Hey, I'm convinced she knows what she's talking about. She's written several blog posts, and they don't let just anyone do that on the internet. She must be an expert.
__________________
I understand the consequences of my actions prior to engaging in those actions. . .there are certain situations in life where the risk is totally worth the reward.
jetcycles is online now   Reply With Quote
Old 03-18-2014, 12:36 PM   #15
Petro
C'Mon... Building 7
 
Petro's Avatar
 
Join Date: Nov 2005
Feedback Rating: (2)
Posts: 10,160

Experience: 10+ years











Unless this is Orac?
http://en.wikipedia.org/wiki/David_Gorski
Petro is offline   Reply With Quote
Old 03-18-2014, 12:41 PM   #16
Bevo
Hook 'em!
 
Bevo's Avatar
 
Join Date: Mar 2009
Location: Houston-The South Loop
Feedback Rating: (0)
Posts: 25,744

Experience: 10+ years
Trackdays: 3

Bike(s):
'17 CBR1000S1 Tricolor
'14 CB1000R Matte Gray
'12 CBR1000RR (sold)
'10 CBR1000RR (destroyed)
'09 CBR1000RR C-ABS (sold)

Member Garage





Quote:
Originally Posted by Petro View Post
The writer here is nothing more than a blogger Not a medical doctor.
I figured a blogger would carry more weight with you than a medical doctor

AMIRIGHT?
__________________
Quote:
Originally Posted by bumblebee View Post
"I lack skillz"
Bevo is online now   Reply With Quote
Old 03-18-2014, 12:44 PM   #17
bluewave18
Safety Third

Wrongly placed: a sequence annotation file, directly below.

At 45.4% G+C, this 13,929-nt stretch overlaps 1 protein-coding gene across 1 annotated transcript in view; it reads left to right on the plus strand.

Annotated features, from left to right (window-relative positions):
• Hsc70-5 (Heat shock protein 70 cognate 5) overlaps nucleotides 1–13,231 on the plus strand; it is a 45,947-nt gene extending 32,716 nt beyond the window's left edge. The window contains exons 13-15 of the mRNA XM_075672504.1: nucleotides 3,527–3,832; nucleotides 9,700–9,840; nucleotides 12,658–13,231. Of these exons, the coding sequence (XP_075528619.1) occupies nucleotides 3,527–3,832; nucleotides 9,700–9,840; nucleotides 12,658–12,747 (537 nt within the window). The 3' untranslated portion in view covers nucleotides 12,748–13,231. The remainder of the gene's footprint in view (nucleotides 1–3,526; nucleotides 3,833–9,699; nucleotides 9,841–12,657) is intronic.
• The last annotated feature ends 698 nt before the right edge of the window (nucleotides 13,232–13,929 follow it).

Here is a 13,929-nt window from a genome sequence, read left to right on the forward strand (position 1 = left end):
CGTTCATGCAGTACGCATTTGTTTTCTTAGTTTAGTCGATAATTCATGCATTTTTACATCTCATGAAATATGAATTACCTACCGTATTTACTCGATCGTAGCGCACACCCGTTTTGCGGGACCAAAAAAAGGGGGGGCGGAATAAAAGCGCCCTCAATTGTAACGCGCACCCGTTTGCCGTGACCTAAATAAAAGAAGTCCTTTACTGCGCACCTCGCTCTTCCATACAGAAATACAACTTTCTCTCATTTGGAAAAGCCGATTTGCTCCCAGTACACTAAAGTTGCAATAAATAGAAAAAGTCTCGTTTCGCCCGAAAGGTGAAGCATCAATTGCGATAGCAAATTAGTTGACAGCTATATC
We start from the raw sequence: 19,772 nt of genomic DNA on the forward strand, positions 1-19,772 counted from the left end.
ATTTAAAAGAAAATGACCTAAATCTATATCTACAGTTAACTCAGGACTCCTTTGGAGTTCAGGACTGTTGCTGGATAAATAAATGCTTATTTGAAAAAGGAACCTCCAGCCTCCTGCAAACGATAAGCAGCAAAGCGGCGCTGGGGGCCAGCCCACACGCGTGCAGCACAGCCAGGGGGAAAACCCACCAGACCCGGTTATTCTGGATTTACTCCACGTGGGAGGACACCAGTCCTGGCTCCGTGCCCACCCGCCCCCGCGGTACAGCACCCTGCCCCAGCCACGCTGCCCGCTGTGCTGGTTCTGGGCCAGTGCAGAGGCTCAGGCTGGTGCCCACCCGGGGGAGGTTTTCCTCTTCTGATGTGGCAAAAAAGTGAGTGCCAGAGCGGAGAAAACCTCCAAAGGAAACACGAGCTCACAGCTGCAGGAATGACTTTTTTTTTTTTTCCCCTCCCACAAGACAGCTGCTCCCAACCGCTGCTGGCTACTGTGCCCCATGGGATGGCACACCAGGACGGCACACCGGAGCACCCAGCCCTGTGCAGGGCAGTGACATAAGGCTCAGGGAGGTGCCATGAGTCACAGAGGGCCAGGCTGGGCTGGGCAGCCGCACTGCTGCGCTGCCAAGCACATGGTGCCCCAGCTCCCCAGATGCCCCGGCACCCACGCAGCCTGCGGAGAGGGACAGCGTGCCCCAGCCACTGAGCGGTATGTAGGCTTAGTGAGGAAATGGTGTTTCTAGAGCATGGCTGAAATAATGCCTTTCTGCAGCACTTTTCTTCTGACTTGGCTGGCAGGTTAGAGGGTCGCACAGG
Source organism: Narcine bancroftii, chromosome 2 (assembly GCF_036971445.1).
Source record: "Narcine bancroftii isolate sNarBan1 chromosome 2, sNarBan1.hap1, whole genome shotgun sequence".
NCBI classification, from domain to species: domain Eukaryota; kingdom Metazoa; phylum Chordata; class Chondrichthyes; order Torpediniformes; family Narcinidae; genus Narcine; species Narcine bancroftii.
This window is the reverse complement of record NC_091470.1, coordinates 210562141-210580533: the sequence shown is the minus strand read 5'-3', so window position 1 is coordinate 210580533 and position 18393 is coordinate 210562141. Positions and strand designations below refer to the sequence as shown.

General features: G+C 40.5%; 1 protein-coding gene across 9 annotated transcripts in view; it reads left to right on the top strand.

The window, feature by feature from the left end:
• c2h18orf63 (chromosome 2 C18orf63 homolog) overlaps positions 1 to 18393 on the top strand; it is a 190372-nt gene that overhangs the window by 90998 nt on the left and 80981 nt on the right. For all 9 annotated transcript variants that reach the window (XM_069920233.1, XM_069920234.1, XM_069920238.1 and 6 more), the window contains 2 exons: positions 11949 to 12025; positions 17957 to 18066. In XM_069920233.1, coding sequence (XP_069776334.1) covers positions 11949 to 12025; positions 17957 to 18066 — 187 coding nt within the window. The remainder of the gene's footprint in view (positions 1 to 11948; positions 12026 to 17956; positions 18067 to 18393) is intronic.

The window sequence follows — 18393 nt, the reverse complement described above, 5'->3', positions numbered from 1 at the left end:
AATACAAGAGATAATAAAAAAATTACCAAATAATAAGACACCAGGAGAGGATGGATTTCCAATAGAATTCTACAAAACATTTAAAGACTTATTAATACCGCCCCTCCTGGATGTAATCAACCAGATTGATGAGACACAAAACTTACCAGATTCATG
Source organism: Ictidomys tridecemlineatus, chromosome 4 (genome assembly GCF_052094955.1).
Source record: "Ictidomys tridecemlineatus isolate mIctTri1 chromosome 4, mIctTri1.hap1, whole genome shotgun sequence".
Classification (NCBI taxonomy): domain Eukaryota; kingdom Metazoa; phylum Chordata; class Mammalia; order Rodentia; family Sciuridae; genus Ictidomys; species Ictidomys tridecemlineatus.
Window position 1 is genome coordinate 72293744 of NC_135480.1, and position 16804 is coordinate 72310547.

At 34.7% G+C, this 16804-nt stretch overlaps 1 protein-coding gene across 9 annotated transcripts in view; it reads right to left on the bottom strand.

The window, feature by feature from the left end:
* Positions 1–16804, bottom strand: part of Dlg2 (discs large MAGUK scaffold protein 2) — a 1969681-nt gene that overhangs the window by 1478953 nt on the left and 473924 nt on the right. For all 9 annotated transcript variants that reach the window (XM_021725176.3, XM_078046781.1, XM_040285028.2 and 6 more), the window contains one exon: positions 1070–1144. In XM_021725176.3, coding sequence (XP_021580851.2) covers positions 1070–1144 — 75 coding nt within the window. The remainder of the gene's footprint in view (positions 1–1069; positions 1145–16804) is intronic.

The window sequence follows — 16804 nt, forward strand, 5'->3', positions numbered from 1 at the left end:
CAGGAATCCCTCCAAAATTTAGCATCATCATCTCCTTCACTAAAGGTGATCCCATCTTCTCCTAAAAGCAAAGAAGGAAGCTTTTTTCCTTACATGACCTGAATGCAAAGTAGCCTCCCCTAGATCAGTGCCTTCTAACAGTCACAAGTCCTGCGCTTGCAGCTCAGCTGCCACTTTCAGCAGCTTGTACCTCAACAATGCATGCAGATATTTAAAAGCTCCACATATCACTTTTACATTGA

bluewave18's Avatar
 
Join Date: Oct 2007
Location: S.E.
Feedback Rating: (0)
Posts: 34,820

Experience: 10+ years

Bike(s):
08 Busa
03 XR 50








those evil needles too
bluewave18 is offline   Reply With Quote
Old 03-18-2014, 12:57 PM   #18
Jae
Kilted Basterd
 
Jae's Avatar
 
Join Date: Sep 2007
Location: Cypress
Feedback Rating: (9)
Posts: 5,163

Experience: 10+ years

Bike(s):
'08 GSX-R 600 (for sale, inquire within)
'08 Hypermotard (borrowed, ATM)
Russian POS ??


Member Garage


Quote:
Originally Posted by Bevo View Post
This section has been vaccinated against "thanks"
Is that why it's generally potato?
__________________
Keeping the "F-U" in "fun"
Jae is offline   Reply With Quote
Old 03-18-2014, 01:00 PM   #19
bluewave18
Safety Third
 
bluewave18's Avatar
 
Join Date: Oct 2007
Location: S.E.
Feedback Rating: (0)
Posts: 34,820

Experience: 10+ years

Bike(s):
08 Busa
03 XR 50








Lets get Shellnuts's opinion on this.
bluewave18 is offline   Reply With Quote
Old 03-18-2014, 01:03 PM   #20
Jae
Kilted Basterd
 
Jae's Avatar
 
Join Date: Sep 2007
Location: Cypress
Feedback Rating: (9)
Posts: 5,163

Experience: 10+ years

Bike(s):